Applied Behavior Analysis (ABA) is the process of systematically applying interventions to improve socially significant behaviors. The primary objective of ABA techniques a to focus on why behaviors occur when addressing a variety of social issues, including helping individuals to learn.
For over 15 years, New Story Schools has provided services to our students built on the foundation of ABA. Our schools employ Board Certified Behavior Analysts and Board -Certified Assistant Behavior Analysts to conduct Functional Behavior Assessments, develop Positive Behavior Support Plans, and collaborate with the multi-disciplinary team to integrate behavior intervention
strategies across the academic day.
ABA is applied to a range of ages, populations, settings and social concerns such as education, healthcare, addiction, depression and behaviors associated with autism.
Years of scientific research validate ABA. The U.S. Surgeon General, the American Academy of Pediatrics, American Academy of Neurology and many others endorse this systematic process as a scientifically proven approach for treating children with autism and related disorders. The field of ABA is vast but always focuses on the change of socially important behaviors.
The New Story Schools team wants to know those behaviors significantly affecting a students’ ability to learn, play and successfully engage in society.
Functional Behavior Assessment and Positive Behavior Support Plan
The behavioral components of our ABA program are based on the fundamentals of Applied Behavior Analysis. Upon enrollment into our School, each student is assessed on the function of their behavior (FBA). A positive behavior support plan (PBSP) is then developed based on the results of the assessment.
New Story Schools Behavior Analysts will conduct a Functional Behavior Assessment for each student enrolled. Data gathered during the FBA will then be analyzed to develop an individualized Positive Behavior Support Plan (PBSP) for each student.
The PBSP outlines the perceived functions of problem behaviors, identifies those behaviors targeted for increase and decrease, and describes the strategies used to teach the student appropriate replacement behaviors. How new behaviors will be generalized across the day is detailed, so students can problem solve and function within their usual settings. When new skills are introduced with generalization procedures in place, students are less likely to be prompt dependent, more independent and teams can better determine what skills they possess rather than what others are helping them do.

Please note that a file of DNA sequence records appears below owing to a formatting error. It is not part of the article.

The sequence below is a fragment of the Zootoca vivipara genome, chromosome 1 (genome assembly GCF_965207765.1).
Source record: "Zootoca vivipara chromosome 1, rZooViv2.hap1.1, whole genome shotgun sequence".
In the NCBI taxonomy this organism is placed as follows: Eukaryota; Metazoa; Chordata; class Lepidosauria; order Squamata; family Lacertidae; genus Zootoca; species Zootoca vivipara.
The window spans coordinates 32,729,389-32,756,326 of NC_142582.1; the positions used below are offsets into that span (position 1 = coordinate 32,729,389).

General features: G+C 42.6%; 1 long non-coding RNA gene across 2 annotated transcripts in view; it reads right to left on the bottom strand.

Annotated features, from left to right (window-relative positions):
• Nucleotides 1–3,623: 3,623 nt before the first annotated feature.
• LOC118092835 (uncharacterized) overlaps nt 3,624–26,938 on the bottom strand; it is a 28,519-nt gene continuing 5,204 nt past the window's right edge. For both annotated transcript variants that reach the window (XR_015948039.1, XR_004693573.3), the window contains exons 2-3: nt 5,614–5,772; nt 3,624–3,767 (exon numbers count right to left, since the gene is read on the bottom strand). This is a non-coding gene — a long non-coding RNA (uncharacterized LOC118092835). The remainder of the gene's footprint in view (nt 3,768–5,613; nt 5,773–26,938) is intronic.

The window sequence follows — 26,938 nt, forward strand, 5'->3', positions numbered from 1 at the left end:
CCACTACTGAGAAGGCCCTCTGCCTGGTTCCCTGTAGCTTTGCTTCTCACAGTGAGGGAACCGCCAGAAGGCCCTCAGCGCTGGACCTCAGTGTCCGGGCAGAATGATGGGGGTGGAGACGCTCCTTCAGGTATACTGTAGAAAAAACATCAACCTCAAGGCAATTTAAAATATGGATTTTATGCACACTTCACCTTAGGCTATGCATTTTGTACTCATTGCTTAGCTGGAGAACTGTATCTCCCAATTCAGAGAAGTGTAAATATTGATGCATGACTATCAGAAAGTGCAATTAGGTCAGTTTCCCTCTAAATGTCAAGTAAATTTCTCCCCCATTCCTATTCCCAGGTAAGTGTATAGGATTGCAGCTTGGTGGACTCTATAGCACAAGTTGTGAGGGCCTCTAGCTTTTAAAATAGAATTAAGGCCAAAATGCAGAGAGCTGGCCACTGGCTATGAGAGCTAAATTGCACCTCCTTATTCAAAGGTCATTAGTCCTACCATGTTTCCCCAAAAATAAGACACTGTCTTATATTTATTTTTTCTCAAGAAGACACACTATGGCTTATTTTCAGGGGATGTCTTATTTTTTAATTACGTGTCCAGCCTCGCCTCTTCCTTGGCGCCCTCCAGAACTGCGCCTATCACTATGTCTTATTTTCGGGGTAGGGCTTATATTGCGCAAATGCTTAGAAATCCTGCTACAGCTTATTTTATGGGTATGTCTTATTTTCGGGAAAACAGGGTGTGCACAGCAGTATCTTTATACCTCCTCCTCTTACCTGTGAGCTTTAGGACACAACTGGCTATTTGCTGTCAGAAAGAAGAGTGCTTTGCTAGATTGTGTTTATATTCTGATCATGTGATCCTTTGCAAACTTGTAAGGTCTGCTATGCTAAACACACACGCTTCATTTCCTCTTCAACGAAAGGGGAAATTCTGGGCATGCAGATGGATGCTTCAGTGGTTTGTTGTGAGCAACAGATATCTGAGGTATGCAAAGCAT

Terms You Will Hear
What happens immediately before a behavior. This could be something around you, such as a loud noise before you jumped, or someone else’s actions such as smiling at you before you giggled.
Anything a person does that can be observed and measured. Behaviors are defined, measured and analyzed in the context of what happened before and after their occurrence.
Whatever occurs in the environment immediately after the behavior. This is not how we traditionally think of consequences being a punishment. A consequence could be very positive, such as receiving a high-five after finishing your work.
Facts and information gathered for analysis. Data could include counts of how often a child raised their hand in class, or how long someone held their breath.
Function of the Behavior
All behaviors occur for a reason. Determining the function of a behavior is discovering why a behavior occurred. Functions could include escaping an unpleasant job, trying to get someone’s attention, wanting to be left alone, and others.
Functional Behavior Assessment (FBA)
This is the process by which behavioral interventions are created. An FBA determines the function (or the reason) for a behavior and then creates an intervention based on that function.
Providing something that will maintain or increase a specific behavior. If you have been at work for a week and you get your paycheck (the reinforcer), you are more likely to go back to work next week.
A behavior chosen as a more socially acceptable alternative to current behavior. For example: Instead of shouting out loud during math class, the team teaches the replacement behavior of raising a hand before talking.